Shuddh Desi Romance: Review

Shudh Desi Romance is the primarily the story of three characters Raghu (Sushant Rajput), Gayatri (Parineeti Chopra) and Tara (Vaani Kapoor) set in Jaipur, and the love triangle between them. The focus for the majority part of the movie is more about the insecurities and fears of commitment the three face. Rishi Kapoor plays the character of Mr. Goyal who is caterer and manages baarats.

Plot Synopsis:

Raghu is a registered tour guide, but also makes money from commissions he gets from stores where he dupes foreigners to buy things at exaggerated prices. Apart from this, he is a baraati for hire. Gayatri is also a baraati for hire and works at a coaching class. The story starts with Raghu and is baarat on their way to Ajmer for his marriage with Taara. In his talk with Gayatri(whom he has hired for his baarat) he confesses that he agreed to get married to Taara because she was good looking, however he now has his apprehensions as he doesn’t know if the two are compatible or not. He learns that Gayatri is an independent woman who likes to live on her own terms, and has had been in a relationship before.

He goes on to confess that he is attracted to Gayatri. He can’t handle the pressure of marrying someone he doesn’t know and runs away, leaving Taara in the middle of the ceremonies. Gayatri runs into Raghu two weeks later, and Raghu still feels the attraction towards her. He moves in to her house and they try start a live in relationship. When the two of them decide to get married, it is not the turn of Raghu to be left at the altar as Gayatri runs away.

Raghu runs into Tara, when he is a baarati for hire. There is an interesting confrontation between Taara, her uncle and Raghu. Taara and Raghu meet in Jaipur, and start a relationship. Taara’s actions bring a better understanding in Raghu as to how it feels when someone leaves you without an explanation. Things turn for a toss when Raghu and Taara run in to Gayatri at another marriage.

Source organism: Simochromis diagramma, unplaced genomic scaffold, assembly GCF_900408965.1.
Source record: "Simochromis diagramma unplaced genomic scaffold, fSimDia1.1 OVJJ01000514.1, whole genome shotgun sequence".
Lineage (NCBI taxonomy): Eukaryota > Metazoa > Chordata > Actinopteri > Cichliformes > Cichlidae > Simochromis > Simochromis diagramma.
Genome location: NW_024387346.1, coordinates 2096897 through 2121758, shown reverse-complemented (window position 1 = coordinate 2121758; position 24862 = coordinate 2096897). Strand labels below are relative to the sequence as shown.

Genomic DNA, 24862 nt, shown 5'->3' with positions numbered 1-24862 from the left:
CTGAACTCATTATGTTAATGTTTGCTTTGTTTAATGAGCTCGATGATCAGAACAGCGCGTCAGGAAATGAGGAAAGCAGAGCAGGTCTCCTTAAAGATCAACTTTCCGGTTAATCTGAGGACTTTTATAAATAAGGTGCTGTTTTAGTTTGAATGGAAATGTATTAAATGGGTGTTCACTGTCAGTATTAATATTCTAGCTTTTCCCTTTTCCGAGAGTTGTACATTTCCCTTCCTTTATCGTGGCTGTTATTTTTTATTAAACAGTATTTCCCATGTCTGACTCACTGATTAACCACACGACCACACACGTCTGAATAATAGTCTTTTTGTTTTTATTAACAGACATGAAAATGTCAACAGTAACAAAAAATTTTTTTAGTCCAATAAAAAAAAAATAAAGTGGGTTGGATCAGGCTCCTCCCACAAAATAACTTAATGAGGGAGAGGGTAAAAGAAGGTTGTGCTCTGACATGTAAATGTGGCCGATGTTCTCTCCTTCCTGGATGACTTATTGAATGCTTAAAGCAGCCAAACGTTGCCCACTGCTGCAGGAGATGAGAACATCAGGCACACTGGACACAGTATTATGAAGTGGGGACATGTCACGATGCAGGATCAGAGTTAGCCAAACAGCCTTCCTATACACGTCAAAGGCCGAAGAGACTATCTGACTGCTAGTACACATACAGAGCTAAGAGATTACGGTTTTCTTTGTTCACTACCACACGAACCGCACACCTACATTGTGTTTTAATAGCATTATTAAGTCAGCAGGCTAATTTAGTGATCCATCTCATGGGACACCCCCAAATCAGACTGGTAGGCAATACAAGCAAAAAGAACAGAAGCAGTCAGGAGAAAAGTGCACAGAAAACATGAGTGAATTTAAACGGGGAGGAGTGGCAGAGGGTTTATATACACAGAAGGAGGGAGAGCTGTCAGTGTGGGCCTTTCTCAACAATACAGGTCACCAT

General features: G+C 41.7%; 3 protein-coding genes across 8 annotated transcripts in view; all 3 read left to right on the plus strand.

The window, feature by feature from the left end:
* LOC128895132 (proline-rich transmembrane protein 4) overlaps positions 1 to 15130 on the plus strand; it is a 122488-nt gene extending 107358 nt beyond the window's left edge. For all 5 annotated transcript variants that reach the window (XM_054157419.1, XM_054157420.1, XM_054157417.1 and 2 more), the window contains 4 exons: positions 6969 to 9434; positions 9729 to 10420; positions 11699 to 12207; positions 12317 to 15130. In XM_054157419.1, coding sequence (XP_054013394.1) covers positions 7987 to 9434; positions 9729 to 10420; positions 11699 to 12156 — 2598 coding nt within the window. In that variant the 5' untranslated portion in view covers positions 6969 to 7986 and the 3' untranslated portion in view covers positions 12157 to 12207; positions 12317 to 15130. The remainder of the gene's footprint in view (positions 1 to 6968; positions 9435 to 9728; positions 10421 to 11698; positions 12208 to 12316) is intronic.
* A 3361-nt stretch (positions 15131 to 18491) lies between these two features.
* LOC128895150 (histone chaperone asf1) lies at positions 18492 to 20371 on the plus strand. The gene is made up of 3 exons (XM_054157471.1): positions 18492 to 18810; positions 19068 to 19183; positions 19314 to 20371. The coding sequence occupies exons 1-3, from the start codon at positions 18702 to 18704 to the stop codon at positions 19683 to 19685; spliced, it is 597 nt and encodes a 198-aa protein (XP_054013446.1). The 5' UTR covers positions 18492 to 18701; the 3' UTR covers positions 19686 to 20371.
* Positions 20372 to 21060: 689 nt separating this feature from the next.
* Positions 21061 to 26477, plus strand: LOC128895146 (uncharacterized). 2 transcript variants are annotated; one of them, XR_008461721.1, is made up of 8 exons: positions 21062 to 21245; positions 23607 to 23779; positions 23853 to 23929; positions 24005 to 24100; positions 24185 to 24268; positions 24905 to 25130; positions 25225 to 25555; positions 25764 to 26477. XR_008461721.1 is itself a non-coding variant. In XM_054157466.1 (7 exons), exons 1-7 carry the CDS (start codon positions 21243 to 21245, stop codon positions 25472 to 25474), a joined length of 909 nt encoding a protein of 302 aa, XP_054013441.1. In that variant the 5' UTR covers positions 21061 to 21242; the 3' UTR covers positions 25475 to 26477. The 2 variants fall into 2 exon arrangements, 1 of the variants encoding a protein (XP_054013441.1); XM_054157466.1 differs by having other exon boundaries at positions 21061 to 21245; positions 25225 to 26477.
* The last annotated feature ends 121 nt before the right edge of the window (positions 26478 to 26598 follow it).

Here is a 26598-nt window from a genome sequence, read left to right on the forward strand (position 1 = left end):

The movie starts with a monologue by Raghu in which he breaks the fourth wall and talks to the audience. There will be one such monologue by each of the three characters at key junctures of the story. Raghu mulls over the fascination of the nation with arranged marriage. There are four key parts of this monologue:

  • Not only men but women also have desires, and they look for different things when they check out/look for a partner. While in itself it is not the revealing of a hitherto unknown fact, but the admission of it is deviation from many Bollywood movies.
  • Even if a guy and girl just talk, they become Vikram and the rest of the world becomes Vetaal to hound them.
  • He can’t understand why people tell him ‘Zyaada mat socho, bus settle ho jaao.’ (Don’t think too much, just settle down) as if ‘Shaadi na hui, glucose/ ICU ho gaya, har chees ka ilaaj’ (As if marriage is like glucose/ ICU which is a treatment for every ail)